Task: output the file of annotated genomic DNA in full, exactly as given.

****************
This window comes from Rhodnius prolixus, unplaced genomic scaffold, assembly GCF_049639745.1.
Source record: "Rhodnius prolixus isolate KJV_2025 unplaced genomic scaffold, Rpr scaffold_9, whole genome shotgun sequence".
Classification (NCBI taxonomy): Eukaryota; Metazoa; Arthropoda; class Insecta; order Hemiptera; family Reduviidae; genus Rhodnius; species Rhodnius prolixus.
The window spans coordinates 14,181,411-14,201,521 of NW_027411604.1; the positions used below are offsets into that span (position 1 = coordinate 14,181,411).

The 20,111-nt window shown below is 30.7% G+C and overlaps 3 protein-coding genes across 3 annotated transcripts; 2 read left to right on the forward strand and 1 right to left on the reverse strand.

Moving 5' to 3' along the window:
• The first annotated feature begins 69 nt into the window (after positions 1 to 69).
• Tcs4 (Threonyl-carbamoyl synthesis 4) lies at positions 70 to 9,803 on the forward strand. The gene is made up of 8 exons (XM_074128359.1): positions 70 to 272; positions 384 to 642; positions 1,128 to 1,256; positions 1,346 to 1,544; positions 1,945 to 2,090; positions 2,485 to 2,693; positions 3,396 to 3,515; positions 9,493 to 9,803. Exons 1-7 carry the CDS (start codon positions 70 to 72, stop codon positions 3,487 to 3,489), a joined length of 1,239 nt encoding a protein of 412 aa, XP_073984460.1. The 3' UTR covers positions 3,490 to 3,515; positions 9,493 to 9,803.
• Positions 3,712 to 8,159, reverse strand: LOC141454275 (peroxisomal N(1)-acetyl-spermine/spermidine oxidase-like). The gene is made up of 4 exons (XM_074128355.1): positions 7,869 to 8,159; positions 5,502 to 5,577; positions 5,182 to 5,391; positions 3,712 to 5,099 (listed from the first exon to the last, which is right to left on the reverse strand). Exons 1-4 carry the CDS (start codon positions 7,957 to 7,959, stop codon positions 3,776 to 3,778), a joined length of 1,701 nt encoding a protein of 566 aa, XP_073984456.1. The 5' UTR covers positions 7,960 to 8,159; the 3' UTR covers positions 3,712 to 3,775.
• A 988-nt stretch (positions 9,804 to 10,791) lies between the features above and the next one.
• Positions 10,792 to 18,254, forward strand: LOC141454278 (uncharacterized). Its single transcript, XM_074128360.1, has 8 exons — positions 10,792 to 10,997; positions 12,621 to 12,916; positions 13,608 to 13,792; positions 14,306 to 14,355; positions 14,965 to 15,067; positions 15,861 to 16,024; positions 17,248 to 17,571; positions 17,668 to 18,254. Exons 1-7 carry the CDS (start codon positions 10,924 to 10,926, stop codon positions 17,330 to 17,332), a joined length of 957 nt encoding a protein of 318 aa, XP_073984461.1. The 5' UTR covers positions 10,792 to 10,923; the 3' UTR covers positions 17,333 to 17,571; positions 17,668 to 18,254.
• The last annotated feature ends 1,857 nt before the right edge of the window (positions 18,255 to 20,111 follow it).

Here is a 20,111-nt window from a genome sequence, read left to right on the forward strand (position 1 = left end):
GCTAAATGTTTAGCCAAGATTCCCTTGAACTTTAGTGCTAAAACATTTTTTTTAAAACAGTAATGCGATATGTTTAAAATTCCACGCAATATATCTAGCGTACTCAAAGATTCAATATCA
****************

This window comes from Rhodnius prolixus, unplaced genomic scaffold, assembly GCF_049639745.1.
Source record: "Rhodnius prolixus isolate KJV_2025 unplaced genomic scaffold, Rpr scaffold_9, whole genome shotgun sequence".
Classification (NCBI taxonomy): Eukaryota; Metazoa; Arthropoda; class Insecta; order Hemiptera; family Reduviidae; genus Rhodnius; species Rhodnius prolixus.
The window spans coordinates 14,181,411-14,201,521 of NW_027411604.1; the positions used below are offsets into that span (position 1 = coordinate 14,181,411).

The 20,111-nt window shown below is 30.7% G+C and overlaps 3 protein-coding genes across 3 annotated transcripts; 2 read left to right on the forward strand and 1 right to left on the reverse strand.

Moving 5' to 3' along the window:
• The first annotated feature begins 69 nt into the window (after positions 1 to 69).
• Tcs4 (Threonyl-carbamoyl synthesis 4) lies at positions 70 to 9,803 on the forward strand. The gene is made up of 8 exons (XM_074128359.1): positions 70 to 272; positions 384 to 642; positions 1,128 to 1,256; positions 1,346 to 1,544; positions 1,945 to 2,090; positions 2,485 to 2,693; positions 3,396 to 3,515; positions 9,493 to 9,803. Exons 1-7 carry the CDS (start codon positions 70 to 72, stop codon positions 3,487 to 3,489), a joined length of 1,239 nt encoding a protein of 412 aa, XP_073984460.1. The 3' UTR covers positions 3,490 to 3,515; positions 9,493 to 9,803.
• Positions 3,712 to 8,159, reverse strand: LOC141454275 (peroxisomal N(1)-acetyl-spermine/spermidine oxidase-like). The gene is made up of 4 exons (XM_074128355.1): positions 7,869 to 8,159; positions 5,502 to 5,577; positions 5,182 to 5,391; positions 3,712 to 5,099 (listed from the first exon to the last, which is right to left on the reverse strand). Exons 1-4 carry the CDS (start codon positions 7,957 to 7,959, stop codon positions 3,776 to 3,778), a joined length of 1,701 nt encoding a protein of 566 aa, XP_073984456.1. The 5' UTR covers positions 7,960 to 8,159; the 3' UTR covers positions 3,712 to 3,775.
• A 988-nt stretch (positions 9,804 to 10,791) lies between the features above and the next one.
• Positions 10,792 to 18,254, forward strand: LOC141454278 (uncharacterized). Its single transcript, XM_074128360.1, has 8 exons — positions 10,792 to 10,997; positions 12,621 to 12,916; positions 13,608 to 13,792; positions 14,306 to 14,355; positions 14,965 to 15,067; positions 15,861 to 16,024; positions 17,248 to 17,571; positions 17,668 to 18,254. Exons 1-7 carry the CDS (start codon positions 10,924 to 10,926, stop codon positions 17,330 to 17,332), a joined length of 957 nt encoding a protein of 318 aa, XP_073984461.1. The 5' UTR covers positions 10,792 to 10,923; the 3' UTR covers positions 17,333 to 17,571; positions 17,668 to 18,254.
• The last annotated feature ends 1,857 nt before the right edge of the window (positions 18,255 to 20,111 follow it).

Here is a 20,111-nt window from a genome sequence, read left to right on the forward strand (position 1 = left end):
GCTAAATGTTTAGCCAAGATTCCCTTGAACTTTAGTGCTAAAACATTTTTTTTAAAACAGTAATGCGATATGTTTAAAATTCCACGCAATATATCTAGCGTACTCAAAGATTCAATATCA